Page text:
Students Taking Mainly Focused U.S. History Classes Show Higher Average Scores
Whittier 360 News Network
A recent survey conducted in 2022 revealed a concerning trend in U.S. history education among grade 8 students in the United States. Sixty-eight percent of students reported taking an eighth-grade class or course mainly focused on U.S. history, a 4-point decrease compared to 2018. Meanwhile, 20 percent of students reported taking a class or course that included some U.S. history topics, which was a 2-point increase from 2018. Notably, 6 percent of students reported not taking an eighth-grade class focused on U.S. history at all.
The study also showed that students who took a class or course primarily focused on U.S. history had a higher average U.S. history score (264) compared to students who reported taking a class or course with only some U.S. history topics (252) or students who did not take a U.S. history course (250).
However, average scores for students taking a class or course mainly focused on U.S. history and those who did not take this type of course experienced a decline in 2022 compared to the 2018 data. This decline emphasizes the need to re-evaluate the state of U.S. history education in the country and implement strategies to improve the teaching and learning of this critical subject.
The COVID-19 pandemic and its subsequent lockdowns may have contributed to the decline in U.S. history education among grade 8 students. With schools forced to switch to remote learning or adopt hybrid models, educators faced numerous challenges in delivering comprehensive curricula, and some subjects, like U.S. history, may have received less attention. As schools begin to return to in-person learning, it is essential to prioritize the teaching of U.S. history to bridge the gap created by these disruptions.
Another factor contributing to the decline in U.S. history education may be the increasingly polarized political and cultural climate. Racial justice activists have brought attention to historical injustices that have long been overlooked in traditional history curricula. While it is important to acknowledge and teach about these injustices, it has led to some demonization of the United States as a whole, which may have resulted in a decreased emphasis on U.S. history education in schools. Many participants in social justice movements report being taught by public schools that the US was founded on fascist principles.
Additionally, the growing insistence of some communities on teaching separate histories for each racial or ethnic group in the U.S. may have further fueled the decline in a unified history of the country. This trend could have led to opposition to the teaching of a single, comprehensive U.S. history and contributed to the fragmentation of the subject matter. As a result, students may not be receiving a well-rounded understanding of the nation's history and the shared experiences of its diverse population.
In recent years, California and Florida have taken opposing approaches to teaching U.S. history, reflecting the ongoing debate about how to present the nation's past. California's focus on the experiences of non-White populations, while necessary to ensure an inclusive and diverse historical perspective, has led to the exclusion of the accomplishments of White Americans who played crucial roles in the founding and development of the United States. This approach has led to the demonization of Whites in the state, creating further division. Conversely, Florida has been criticized for banning the teaching of Black history or even the mention of it in U.S. history classes, resulting in an incomplete and biased understanding of the nation's past. Both paths are leading young people to have an inaccurate, false, and at minimum an incomplete understanding of the United States and its history. It is essential that educational systems strike a balance between highlighting the experiences of various racial and ethnic groups and promoting a comprehensive, unified understanding of U.S. history to foster an inclusive and well-informed society.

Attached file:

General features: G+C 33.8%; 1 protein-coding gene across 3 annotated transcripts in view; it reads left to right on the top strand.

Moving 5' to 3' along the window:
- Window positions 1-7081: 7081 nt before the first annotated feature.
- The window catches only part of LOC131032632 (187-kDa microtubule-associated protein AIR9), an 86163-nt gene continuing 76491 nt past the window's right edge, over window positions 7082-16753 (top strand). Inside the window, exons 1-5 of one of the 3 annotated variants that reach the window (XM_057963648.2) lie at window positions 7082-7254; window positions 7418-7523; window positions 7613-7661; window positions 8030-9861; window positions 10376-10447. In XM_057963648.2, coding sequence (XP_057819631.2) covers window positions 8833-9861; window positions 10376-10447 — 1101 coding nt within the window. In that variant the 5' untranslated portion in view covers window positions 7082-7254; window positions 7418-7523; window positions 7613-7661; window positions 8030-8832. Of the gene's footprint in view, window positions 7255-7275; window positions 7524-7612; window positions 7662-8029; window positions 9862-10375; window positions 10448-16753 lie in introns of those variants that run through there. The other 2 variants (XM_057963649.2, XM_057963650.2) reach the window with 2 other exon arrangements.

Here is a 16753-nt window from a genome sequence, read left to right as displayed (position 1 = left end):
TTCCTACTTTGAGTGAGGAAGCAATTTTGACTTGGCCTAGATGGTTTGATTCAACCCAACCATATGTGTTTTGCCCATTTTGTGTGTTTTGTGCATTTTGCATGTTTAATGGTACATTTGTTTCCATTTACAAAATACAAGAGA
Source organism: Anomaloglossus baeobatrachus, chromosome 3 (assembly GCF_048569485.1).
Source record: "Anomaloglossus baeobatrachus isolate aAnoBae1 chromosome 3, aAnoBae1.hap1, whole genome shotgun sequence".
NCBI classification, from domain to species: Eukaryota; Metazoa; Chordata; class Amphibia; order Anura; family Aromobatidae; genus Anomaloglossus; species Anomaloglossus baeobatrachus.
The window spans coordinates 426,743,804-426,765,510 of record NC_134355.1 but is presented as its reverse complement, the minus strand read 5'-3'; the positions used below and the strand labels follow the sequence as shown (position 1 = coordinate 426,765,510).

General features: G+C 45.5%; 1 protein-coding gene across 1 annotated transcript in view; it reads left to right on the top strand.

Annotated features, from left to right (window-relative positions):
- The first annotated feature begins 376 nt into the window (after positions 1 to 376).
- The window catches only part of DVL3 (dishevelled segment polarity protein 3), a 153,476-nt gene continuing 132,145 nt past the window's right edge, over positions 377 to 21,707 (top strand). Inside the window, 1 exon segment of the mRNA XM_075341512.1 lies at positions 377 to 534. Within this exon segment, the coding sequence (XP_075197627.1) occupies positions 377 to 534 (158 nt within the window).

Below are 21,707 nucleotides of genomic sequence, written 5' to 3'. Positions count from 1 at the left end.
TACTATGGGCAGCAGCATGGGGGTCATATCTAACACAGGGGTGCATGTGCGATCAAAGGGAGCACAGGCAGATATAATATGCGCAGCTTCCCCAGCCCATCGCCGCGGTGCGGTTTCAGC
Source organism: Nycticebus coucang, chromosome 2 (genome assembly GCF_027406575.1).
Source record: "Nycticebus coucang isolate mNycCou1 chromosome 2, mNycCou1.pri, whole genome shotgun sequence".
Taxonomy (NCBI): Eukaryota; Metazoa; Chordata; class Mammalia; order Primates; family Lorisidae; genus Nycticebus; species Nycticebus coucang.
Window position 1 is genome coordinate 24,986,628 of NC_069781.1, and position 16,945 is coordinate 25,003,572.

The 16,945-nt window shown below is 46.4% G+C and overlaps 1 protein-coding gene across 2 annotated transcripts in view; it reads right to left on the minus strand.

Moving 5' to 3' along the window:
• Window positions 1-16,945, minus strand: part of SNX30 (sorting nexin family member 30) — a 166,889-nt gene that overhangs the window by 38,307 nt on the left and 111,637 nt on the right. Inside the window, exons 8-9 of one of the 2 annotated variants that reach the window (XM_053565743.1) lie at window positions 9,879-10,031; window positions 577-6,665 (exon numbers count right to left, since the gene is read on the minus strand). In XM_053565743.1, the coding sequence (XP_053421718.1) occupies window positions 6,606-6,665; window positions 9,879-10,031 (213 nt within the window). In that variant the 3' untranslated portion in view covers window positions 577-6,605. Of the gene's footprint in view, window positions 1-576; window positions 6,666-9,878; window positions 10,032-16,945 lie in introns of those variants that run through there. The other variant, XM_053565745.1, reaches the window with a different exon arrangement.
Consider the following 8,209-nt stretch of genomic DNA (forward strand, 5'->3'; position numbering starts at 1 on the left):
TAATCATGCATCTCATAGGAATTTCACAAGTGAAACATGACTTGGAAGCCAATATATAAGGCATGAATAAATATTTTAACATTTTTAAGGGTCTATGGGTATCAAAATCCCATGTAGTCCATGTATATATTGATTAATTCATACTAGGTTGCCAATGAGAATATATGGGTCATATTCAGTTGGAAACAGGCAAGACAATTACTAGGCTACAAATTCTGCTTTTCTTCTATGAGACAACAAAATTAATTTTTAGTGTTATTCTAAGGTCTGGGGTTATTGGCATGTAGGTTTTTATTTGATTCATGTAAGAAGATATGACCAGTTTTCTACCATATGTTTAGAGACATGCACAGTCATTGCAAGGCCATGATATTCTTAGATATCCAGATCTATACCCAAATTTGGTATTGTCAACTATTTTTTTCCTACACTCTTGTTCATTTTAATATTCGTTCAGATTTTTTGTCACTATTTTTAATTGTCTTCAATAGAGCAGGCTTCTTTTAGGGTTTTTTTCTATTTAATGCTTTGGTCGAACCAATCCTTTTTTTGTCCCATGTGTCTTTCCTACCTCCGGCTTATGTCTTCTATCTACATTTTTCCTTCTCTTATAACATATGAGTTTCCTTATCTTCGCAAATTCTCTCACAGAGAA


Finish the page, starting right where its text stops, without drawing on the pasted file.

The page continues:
It is essential to recognize that the histories of White Americans, Black Americans, and Indigenous Americans do not exist in separate vacuums but rather form a single, unified history of the United States. For over 500 years, these groups have been interacting, impacting, and influencing each other in various ways, shaping the nation's development and growth. By acknowledging these intertwined histories, we gain a deeper and more holistic understanding of the American experience. Today, these diverse groups have come together to form a multifaceted society that is united by shared values and goals, despite the unique challenges and experiences faced by each group. It is crucial for educators to present a comprehensive and inclusive view of U.S. history that emphasizes the interconnectedness of all Americans and the collective journey that has brought us to where we are today.
The increased focus on race and ethnicity has also led to a troubling rise in incidents where individuals are being targeted based on their perceived race or ethnicity, which can often be inaccurate. It is crucial that education systems find a balance between acknowledging the unique histories of different racial and ethnic groups while still promoting a unified understanding of the country's past. By doing so, educators can foster an inclusive and informed environment that encourages students to engage with the complex history of the United States and its people.
Experts and educators are calling for a renewed focus on U.S. history in schools to ensure students are equipped with the knowledge and understanding of the nation's past, which will help shape a well-informed and engaged citizenry.